Book Review: DIY Financial Advisor
“Life is not complex. We are complex. Life is simple and the simple thing is the right thing.” — Oscar Wilde
“ . . . there is always a well-known solution to every human problem — neat, plausible, and wrong.” — Henry Louis “H. L.” Mencken
Before proceeding with this review, I should confess two personal biases: First, I’m a fan of Wesley Gray’s work. His background as an academic turned practitioner puts him in a unique position to examine the sacred cows of both the investment industry and academia under the harsh light of data — decades of it from markets around the world. Some cows don’t make it, including one of my favorites.
Second, as a CFA charterholder who has suffered through the required hundreds of hours of study, I am wired to regard simple investment formulas with more than a grain of salt. Surely, my training was not a waste?
DIY Financial Advisor: A Simple Solution to Build and Protect Your Wealth is an ode to simplicity. The book is structured in two parts. The first, “Why You Can Beat the Experts,” is a quick primer on behavioral economics. It reviews studies comparing decisions made by experts to those made by simple quantitative models in a variety of fields (models win). This content is necessary for the narrative of the book, and is well written enough, but I prefer the originals, most notably Thinking, Fast and Slow by Daniel Kahneman, which is apparently now required to be quoted in every new investment book.
The second part, “How You Can Beat the Experts,” is where the practical advice comes in, and it is fascinating. In the space of 122 pages, the authors present concrete prescriptions for selecting advisers and investment vehicles, allocating across asset classes, managing portfolio risk (market timing), and selecting securities! The models are all simple and accompanied by a quantitative “debunking” of their more elaborate and complex alternatives.
In short, I found the presentation and logic quite appealing. For example, in the asset allocation section, the authors present compelling evidence that fancy weighting schemes, such as risk parity or modern portfolio theory, often fare no better in practice (out of sample) than simple, equally weighted portfolios. In the security selection section, DIY Financial Advisor proposes a portfolio which capitalizes on the two asset-pricing phenomena most well-studied and confirmed by academia: Value and Momentum. The recommendations are, by and large, sound and consistent with my training and experience. Much of this advice can be deployed by individual investors and should lead to perfectly satisfactory results. That is quite an accomplishment for 122 pages, and the authors deserve considerable credit for their effort.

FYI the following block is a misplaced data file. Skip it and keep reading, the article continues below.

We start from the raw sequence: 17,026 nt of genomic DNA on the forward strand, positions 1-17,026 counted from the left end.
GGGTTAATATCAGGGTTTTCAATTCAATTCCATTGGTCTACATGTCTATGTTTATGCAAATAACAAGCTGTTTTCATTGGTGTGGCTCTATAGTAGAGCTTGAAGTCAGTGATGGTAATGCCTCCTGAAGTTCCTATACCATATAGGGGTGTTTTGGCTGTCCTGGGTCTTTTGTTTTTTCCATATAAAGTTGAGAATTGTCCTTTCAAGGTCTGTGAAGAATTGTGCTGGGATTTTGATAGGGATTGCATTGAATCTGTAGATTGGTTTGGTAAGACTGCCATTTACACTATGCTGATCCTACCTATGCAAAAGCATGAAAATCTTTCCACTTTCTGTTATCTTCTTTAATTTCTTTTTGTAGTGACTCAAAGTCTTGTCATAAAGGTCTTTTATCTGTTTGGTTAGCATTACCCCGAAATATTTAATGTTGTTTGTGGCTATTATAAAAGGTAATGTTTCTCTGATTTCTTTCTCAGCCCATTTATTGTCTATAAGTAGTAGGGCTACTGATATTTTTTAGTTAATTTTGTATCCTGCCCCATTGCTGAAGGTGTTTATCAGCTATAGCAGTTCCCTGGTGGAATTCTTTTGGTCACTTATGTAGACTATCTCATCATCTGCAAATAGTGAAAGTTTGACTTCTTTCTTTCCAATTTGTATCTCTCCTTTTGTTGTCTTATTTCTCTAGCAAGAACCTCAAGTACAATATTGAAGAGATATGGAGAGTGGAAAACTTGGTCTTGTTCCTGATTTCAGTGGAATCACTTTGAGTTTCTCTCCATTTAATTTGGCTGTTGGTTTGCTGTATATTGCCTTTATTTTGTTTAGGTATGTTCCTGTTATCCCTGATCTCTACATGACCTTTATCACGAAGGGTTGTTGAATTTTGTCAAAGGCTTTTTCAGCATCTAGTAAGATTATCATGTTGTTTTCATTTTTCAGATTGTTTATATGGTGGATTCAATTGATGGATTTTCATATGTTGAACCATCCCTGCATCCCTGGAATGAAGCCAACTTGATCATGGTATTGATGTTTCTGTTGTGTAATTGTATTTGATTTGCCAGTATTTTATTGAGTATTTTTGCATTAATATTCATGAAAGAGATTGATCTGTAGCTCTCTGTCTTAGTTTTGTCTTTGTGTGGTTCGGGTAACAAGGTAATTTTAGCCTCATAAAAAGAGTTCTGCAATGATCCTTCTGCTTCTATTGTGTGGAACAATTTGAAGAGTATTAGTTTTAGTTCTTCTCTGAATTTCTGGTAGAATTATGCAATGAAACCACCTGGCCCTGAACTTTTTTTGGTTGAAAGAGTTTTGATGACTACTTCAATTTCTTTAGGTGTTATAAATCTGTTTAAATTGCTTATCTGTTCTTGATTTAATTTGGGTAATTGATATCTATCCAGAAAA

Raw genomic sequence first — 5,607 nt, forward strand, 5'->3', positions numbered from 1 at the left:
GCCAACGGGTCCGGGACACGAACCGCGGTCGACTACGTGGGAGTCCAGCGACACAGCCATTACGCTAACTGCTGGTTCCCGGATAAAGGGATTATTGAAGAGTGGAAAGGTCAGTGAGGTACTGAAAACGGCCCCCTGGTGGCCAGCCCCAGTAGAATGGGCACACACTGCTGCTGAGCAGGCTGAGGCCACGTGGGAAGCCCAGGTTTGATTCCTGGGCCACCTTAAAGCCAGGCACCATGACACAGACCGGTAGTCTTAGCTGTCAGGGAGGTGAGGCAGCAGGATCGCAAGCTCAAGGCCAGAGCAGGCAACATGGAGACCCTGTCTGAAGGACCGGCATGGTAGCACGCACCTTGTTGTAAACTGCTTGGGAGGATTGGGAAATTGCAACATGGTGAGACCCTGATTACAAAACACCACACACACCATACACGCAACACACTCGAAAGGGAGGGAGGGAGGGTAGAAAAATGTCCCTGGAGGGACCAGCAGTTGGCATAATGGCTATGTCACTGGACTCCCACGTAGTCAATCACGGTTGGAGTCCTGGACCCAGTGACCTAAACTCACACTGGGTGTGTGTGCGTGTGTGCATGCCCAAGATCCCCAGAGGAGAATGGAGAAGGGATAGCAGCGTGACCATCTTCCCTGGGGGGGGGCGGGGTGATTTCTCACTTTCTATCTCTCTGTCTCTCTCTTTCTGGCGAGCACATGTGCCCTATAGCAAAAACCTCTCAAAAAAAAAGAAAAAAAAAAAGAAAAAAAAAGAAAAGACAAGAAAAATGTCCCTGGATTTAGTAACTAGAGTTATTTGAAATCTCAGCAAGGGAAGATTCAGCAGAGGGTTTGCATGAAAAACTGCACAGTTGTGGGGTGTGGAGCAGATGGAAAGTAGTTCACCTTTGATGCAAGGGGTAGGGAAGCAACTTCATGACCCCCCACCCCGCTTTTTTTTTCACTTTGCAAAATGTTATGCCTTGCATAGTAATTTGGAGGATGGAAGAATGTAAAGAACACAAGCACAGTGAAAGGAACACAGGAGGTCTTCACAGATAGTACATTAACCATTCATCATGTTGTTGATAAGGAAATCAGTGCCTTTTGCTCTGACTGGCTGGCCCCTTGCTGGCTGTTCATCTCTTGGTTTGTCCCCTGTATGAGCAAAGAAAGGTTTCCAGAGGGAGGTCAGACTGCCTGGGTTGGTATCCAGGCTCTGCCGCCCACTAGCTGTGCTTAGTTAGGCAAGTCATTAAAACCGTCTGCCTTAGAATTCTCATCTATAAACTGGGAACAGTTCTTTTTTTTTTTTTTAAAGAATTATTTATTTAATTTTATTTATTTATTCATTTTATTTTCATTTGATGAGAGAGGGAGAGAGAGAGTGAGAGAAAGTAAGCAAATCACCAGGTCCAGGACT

Having said this, a few details do get “lost” in the translation from academic literature to practical counsel. For example, the authors recommend a “momentum” strategy for part of the portfolio. This strategy selects individual securities and rebalances every month. That level of turnover incurs substantial transaction costs — the authors estimate them at 2.4% per year — but the costs are not deducted from the backtest. All backtests in the book are presented gross of transaction costs, but the integration of exchange-trade fund (ETF) and individually-selected stock portfolios is misleading because the latter (including the momentum strategy) are orders of magnitude more expensive to implement. Readers seeking to match backtest results will be particularly disappointed with the momentum part of the portfolio.
Another more problematic example gets at the limitations of formula investing: In the asset-allocation section, the authors begin by reverently examining Yale’s target allocations for its endowment for 2015. Yale targeted 5% in bonds and cash. In the final chapter, the authors recommend 20% of the portfolio be allocated to short-term bonds. What is missing is a reconciliation or at least some discussion of the difference between the two figures: Why should I allocate 20% to Treasuries when Yale is allocating 5%? Interest rates have been dropping for decades and are at all-time lows. Does this increase or decrease expected returns for bonds moving forward? Is this a factor I should consider for asset allocation or should I rely on backtests covering those same decades?
I don’t claim to have an authoritative answer to the question above, but I think it does reveals a limitation of formula-based investing: A formula derived from multi-decade backtests cannot, by definition, consider current market conditions, which render some securities much more expensive — and less attractive — than others. The future will most assuredly not be like the past.
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All posts are the opinion of the author. As such, they should not be construed as investment advice, nor do the opinions expressed necessarily reflect the views of CFA Institute or the author’s employer.